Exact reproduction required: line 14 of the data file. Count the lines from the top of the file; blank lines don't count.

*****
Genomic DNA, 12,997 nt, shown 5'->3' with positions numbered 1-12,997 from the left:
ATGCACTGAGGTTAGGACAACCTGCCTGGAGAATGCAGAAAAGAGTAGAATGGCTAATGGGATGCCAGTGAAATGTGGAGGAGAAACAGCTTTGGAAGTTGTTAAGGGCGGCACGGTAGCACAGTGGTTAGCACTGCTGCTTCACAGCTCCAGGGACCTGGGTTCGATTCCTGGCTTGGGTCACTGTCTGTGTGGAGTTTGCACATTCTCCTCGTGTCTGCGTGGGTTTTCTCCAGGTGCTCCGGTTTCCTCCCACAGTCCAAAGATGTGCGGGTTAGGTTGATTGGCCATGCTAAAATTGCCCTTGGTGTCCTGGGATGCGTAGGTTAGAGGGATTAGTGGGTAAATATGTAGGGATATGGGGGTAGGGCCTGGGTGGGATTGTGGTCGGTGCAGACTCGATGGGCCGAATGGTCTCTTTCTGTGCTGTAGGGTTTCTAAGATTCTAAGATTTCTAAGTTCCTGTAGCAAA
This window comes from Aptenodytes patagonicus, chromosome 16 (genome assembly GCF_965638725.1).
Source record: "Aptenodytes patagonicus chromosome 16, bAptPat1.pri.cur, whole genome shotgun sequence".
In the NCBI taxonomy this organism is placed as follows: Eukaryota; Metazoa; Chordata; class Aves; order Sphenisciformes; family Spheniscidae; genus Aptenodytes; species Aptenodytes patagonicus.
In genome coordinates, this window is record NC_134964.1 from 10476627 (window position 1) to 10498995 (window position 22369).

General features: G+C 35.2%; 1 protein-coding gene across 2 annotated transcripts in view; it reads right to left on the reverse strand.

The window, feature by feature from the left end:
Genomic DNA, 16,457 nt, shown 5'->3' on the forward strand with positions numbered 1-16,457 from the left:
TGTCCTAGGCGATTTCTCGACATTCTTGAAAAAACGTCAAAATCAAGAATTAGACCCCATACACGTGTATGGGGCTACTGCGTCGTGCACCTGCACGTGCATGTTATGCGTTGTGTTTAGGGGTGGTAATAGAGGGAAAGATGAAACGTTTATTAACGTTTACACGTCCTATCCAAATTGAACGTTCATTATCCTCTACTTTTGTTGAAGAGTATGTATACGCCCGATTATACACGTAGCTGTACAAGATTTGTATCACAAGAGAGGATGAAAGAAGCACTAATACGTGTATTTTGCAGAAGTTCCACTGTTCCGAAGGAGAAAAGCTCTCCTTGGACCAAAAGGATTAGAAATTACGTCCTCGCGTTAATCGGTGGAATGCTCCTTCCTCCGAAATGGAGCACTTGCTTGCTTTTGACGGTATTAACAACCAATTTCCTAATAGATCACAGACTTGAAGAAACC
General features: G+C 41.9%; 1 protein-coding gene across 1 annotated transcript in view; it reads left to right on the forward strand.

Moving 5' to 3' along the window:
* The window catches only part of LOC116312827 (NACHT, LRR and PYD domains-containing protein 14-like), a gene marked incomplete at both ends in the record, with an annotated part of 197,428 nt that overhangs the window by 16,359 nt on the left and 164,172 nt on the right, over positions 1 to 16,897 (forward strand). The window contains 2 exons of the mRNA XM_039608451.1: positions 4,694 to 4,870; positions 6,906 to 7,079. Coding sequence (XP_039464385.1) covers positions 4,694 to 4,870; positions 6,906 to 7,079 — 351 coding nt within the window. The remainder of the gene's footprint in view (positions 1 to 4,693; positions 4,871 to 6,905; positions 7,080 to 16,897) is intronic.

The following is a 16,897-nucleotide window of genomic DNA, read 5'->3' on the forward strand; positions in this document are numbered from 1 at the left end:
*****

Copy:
The following is a 16,897-nucleotide window of genomic DNA, read 5'->3' on the forward strand; positions in this document are numbered from 1 at the left end: